of Diagnosis of Cerebral Palsy of Preemies
By Helen Harrison
Back when I was writing the first edition of The Premature Baby Book
(early 1980s), CP was a term that was broadly used to refer to neurologically
based motor problems in which the injury occurred in the prenatal or perinatal
period. Now it is defined very strictly so that some preemies who
seem to have neurologically-based movement disorders are not being classified
as having CP.
For example, in a recent study of 425 very low birth weight children in
Wisconsin, only 12.6% of the children had a CP diagnosis at age 5.
However, 29.4% (nearly one-third!) scored more than 2 standard deviations
below the mean in tests of mobility. When someone scores this low
on an IQ test it is called retardation and is considered to be a serious
Usually preemies with motor problems who do not have a CP diagnosis are
said to be "developmentally delayed," but by age five, a delay
of this magnitude looks like a permanent problem. (Palta M et al. Functional
assessment of a multicenter very low-birth-weight cohort at age 5 years.
Archives of Pediatric and Adolescent Medicine Jan, 2000; 154 :
There has been recent criticism of the use of the strict definitions of
CP in follow-up studies, because a lot of kids with obviously serious
motor problems are not included. Last month, the EPICure study from the
UK and Ireland was published in The New England Journal of Medicine.
The study included all children born from March through December of 1995
who were below the gestational age of 26 weeks. The 283 children
were evaluated at 30 months. Overall, half the children had a disability
at this point with 18% having cerebral palsy. However a number of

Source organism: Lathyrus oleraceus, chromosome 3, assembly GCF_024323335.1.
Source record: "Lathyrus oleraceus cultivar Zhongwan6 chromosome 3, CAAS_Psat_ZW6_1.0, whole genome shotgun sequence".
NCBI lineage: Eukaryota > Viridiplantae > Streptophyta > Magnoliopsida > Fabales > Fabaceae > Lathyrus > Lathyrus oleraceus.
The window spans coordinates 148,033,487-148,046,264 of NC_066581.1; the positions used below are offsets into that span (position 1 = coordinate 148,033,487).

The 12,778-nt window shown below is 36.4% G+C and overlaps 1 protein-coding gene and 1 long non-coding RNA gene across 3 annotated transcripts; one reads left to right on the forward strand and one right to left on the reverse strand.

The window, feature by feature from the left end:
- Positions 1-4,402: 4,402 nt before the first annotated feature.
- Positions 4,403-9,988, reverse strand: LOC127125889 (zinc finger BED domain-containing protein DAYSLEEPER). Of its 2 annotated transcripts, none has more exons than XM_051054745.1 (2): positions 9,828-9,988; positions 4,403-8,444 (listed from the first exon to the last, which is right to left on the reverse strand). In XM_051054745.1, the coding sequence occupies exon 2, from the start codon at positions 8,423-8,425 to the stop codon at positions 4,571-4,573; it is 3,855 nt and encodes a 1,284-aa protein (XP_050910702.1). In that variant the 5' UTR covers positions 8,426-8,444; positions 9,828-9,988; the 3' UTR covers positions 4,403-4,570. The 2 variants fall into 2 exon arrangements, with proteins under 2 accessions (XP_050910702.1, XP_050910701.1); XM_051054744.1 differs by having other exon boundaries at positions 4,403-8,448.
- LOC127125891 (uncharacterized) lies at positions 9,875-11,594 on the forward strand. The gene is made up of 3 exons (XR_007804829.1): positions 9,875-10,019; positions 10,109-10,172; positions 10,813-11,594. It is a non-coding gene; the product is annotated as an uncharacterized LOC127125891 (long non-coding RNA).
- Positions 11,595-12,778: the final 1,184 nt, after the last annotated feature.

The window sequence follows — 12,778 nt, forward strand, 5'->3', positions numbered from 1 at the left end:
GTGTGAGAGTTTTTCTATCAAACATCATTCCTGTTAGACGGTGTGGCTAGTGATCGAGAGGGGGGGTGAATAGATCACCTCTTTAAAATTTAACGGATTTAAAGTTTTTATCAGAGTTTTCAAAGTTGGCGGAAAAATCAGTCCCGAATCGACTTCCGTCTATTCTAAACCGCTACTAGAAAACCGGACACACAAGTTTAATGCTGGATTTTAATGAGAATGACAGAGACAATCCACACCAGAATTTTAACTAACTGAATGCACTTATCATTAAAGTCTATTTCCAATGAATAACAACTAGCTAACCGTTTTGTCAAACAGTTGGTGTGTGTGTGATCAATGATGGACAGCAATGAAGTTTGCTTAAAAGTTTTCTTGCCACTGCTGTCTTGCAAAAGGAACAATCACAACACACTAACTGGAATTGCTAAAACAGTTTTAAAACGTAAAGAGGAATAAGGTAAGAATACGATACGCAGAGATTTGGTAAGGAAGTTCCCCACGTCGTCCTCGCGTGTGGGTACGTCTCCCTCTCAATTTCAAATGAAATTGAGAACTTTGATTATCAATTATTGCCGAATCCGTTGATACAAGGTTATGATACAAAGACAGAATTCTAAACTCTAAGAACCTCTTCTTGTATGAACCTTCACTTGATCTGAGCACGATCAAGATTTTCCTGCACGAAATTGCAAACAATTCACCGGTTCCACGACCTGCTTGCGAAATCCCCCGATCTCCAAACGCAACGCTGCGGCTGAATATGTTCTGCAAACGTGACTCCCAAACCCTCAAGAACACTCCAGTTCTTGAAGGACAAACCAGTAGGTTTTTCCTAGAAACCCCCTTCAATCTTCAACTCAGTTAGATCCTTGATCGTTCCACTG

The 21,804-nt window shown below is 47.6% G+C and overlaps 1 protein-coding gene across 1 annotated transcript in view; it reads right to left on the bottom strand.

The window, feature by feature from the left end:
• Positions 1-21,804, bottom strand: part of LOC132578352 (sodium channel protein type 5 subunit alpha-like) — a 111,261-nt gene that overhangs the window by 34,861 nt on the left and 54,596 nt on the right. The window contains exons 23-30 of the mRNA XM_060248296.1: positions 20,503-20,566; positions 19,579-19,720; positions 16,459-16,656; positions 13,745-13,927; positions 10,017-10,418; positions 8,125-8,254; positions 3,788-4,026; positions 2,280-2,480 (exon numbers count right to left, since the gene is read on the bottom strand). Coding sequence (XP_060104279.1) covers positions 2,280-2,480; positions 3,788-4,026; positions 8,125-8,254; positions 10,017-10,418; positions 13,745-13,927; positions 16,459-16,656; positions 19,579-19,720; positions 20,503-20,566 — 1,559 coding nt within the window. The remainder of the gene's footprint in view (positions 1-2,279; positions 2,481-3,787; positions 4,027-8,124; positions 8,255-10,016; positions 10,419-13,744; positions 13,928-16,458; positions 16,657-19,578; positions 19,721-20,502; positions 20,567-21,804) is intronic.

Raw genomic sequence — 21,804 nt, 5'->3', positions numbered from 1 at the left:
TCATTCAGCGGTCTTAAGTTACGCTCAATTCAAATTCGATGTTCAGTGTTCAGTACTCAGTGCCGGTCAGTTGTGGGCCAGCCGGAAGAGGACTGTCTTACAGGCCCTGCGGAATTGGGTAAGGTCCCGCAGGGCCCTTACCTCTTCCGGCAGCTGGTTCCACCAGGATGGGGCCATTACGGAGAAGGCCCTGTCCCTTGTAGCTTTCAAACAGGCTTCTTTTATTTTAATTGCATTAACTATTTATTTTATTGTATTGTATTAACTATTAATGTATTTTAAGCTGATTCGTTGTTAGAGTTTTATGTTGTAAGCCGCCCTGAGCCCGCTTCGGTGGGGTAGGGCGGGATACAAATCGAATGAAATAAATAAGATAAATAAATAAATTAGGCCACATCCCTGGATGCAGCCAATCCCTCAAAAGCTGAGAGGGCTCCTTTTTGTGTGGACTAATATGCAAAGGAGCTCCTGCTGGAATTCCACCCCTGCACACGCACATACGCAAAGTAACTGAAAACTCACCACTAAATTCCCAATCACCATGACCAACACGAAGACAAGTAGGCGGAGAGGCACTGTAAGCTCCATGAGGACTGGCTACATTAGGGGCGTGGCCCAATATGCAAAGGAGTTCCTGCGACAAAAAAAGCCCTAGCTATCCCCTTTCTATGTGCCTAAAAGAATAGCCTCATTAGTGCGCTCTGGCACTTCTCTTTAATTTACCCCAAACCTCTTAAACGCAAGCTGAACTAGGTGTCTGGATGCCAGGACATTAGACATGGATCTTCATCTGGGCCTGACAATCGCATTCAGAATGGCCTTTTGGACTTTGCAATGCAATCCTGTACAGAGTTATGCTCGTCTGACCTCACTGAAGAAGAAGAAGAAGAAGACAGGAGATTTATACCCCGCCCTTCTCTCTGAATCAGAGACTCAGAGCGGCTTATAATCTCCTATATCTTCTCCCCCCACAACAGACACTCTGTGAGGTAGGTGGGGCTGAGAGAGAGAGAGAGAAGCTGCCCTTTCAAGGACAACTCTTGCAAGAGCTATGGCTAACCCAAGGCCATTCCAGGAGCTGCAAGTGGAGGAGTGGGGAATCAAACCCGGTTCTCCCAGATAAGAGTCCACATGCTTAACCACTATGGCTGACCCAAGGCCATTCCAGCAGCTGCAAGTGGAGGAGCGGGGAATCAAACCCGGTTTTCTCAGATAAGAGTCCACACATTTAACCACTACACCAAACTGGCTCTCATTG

other children had serious motor disability that failed to meet the CP
definition. Here is what the authors wrote about it: "Cerebral
palsy is often chosen as an index of long-term outcome by which changes
in neonatal and perinatal care can be measured, because the clinical syndromes
are often recognizable by two years of age. However, as a means of identifying
disability, this method would lead to an underestimation of motor disability
in the children in our study: of 67 children with abnormal motor function,
only 50 (75%) had a recognizable pattern of cerebral palsy." (Wood
N et al. Neurologic and Developmental disability after extremely preterm
birth. New England Journal of Medicine August 10, 2000:
343 : 378-384.)
As part of an international follow-up study of school age preemies, I
have been in meetings where we all looked at videotapes of the movement
patterns of various prematurely born children. In reaction to one
child's video (a child whose CP looked less serious than my son's, BTW),
one physician member of a world renowned follow-up team remarked that
this was obviously "disabling cerebral palsy," while a
member of another even more famous follow-up team asked in astonishment:
"You mean you call *that* cerebral palsy?!? [This child wouldn't
even have been given a CP diagnosis in their study.]
So CP diagnosis, even with new standards and definitions, is highly subjective.
I think the lesson here is that the words "cerebral palsy" don't
necessarily tell how a child is actually functioning, and that is the
most important consideration. Motor disorders in preemies seem to exist
on a spectrum, and only some of this spectrum is currently characterized
as CP. And there are a lot of behavioral and perceptual, and cognitive
issues related to neurologically-based motor problems whether these motor
problems are referred to as CP or not. Cortical vision problems
(which my son also has, along with his "mild" CP) are often
part of the pattern. Even with very mild motor problems, preemies tend
to have a constellation of behavioral, cognitive and perceptual issues
that are also seen in kids with diagnosed CP.
Helen Harrison is the well known author of The
Premature Baby Book, often referred to as the "Bible of Prematurity"
by older preemie parents. These observations are excerted with permission from
posts to the prematurity parents support internet mailing lists on prematurity:
Preemie-child and Preemie-L.